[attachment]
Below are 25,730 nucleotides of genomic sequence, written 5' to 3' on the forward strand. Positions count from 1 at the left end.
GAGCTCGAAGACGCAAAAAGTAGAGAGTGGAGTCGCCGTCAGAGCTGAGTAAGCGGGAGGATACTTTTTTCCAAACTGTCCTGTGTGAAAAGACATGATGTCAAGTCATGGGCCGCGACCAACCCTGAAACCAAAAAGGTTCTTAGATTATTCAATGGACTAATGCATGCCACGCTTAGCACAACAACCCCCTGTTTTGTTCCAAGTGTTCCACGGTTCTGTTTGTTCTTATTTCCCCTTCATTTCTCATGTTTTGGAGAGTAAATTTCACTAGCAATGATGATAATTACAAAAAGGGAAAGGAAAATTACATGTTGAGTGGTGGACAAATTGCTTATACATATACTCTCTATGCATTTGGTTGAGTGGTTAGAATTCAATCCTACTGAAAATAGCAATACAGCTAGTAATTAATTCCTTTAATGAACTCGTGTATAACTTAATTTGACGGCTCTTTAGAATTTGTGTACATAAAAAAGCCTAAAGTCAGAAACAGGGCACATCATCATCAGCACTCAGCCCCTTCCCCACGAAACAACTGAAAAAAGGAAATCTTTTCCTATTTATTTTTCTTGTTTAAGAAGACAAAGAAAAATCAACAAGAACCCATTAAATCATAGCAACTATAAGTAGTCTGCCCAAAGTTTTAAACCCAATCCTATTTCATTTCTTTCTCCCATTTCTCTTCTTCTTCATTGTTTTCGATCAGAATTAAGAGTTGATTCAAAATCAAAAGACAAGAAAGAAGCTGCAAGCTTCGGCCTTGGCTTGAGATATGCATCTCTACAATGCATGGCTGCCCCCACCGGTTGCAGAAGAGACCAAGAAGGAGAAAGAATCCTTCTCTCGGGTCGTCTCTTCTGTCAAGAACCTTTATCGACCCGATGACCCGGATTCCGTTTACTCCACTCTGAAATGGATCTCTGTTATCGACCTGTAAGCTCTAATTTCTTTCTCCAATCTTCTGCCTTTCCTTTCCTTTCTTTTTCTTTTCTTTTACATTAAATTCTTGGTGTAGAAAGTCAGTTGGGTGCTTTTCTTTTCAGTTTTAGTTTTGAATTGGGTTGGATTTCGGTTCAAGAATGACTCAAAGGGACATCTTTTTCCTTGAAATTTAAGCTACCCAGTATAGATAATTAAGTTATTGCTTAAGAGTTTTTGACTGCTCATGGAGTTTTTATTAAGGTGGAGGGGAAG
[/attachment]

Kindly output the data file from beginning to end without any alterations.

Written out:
Below are 25,730 nucleotides of genomic sequence, written 5' to 3' on the forward strand. Positions count from 1 at the left end.
GAGCTCGAAGACGCAAAAAGTAGAGAGTGGAGTCGCCGTCAGAGCTGAGTAAGCGGGAGGATACTTTTTTCCAAACTGTCCTGTGTGAAAAGACATGATGTCAAGTCATGGGCCGCGACCAACCCTGAAACCAAAAAGGTTCTTAGATTATTCAATGGACTAATGCATGCCACGCTTAGCACAACAACCCCCTGTTTTGTTCCAAGTGTTCCACGGTTCTGTTTGTTCTTATTTCCCCTTCATTTCTCATGTTTTGGAGAGTAAATTTCACTAGCAATGATGATAATTACAAAAAGGGAAAGGAAAATTACATGTTGAGTGGTGGACAAATTGCTTATACATATACTCTCTATGCATTTGGTTGAGTGGTTAGAATTCAATCCTACTGAAAATAGCAATACAGCTAGTAATTAATTCCTTTAATGAACTCGTGTATAACTTAATTTGACGGCTCTTTAGAATTTGTGTACATAAAAAAGCCTAAAGTCAGAAACAGGGCACATCATCATCAGCACTCAGCCCCTTCCCCACGAAACAACTGAAAAAAGGAAATCTTTTCCTATTTATTTTTCTTGTTTAAGAAGACAAAGAAAAATCAACAAGAACCCATTAAATCATAGCAACTATAAGTAGTCTGCCCAAAGTTTTAAACCCAATCCTATTTCATTTCTTTCTCCCATTTCTCTTCTTCTTCATTGTTTTCGATCAGAATTAAGAGTTGATTCAAAATCAAAAGACAAGAAAGAAGCTGCAAGCTTCGGCCTTGGCTTGAGATATGCATCTCTACAATGCATGGCTGCCCCCACCGGTTGCAGAAGAGACCAAGAAGGAGAAAGAATCCTTCTCTCGGGTCGTCTCTTCTGTCAAGAACCTTTATCGACCCGATGACCCGGATTCCGTTTACTCCACTCTGAAATGGATCTCTGTTATCGACCTGTAAGCTCTAATTTCTTTCTCCAATCTTCTGCCTTTCCTTTCCTTTCTTTTTCTTTTCTTTTACATTAAATTCTTGGTGTAGAAAGTCAGTTGGGTGCTTTTCTTTTCAGTTTTAGTTTTGAATTGGGTTGGATTTCGGTTCAAGAATGACTCAAAGGGACATCTTTTTCCTTGAAATTTAAGCTACCCAGTATAGATAATTAAGTTATTGCTTAAGAGTTTTTGACTGCTCATGGAGTTTTTATTAAGGTGGAGGGGAAG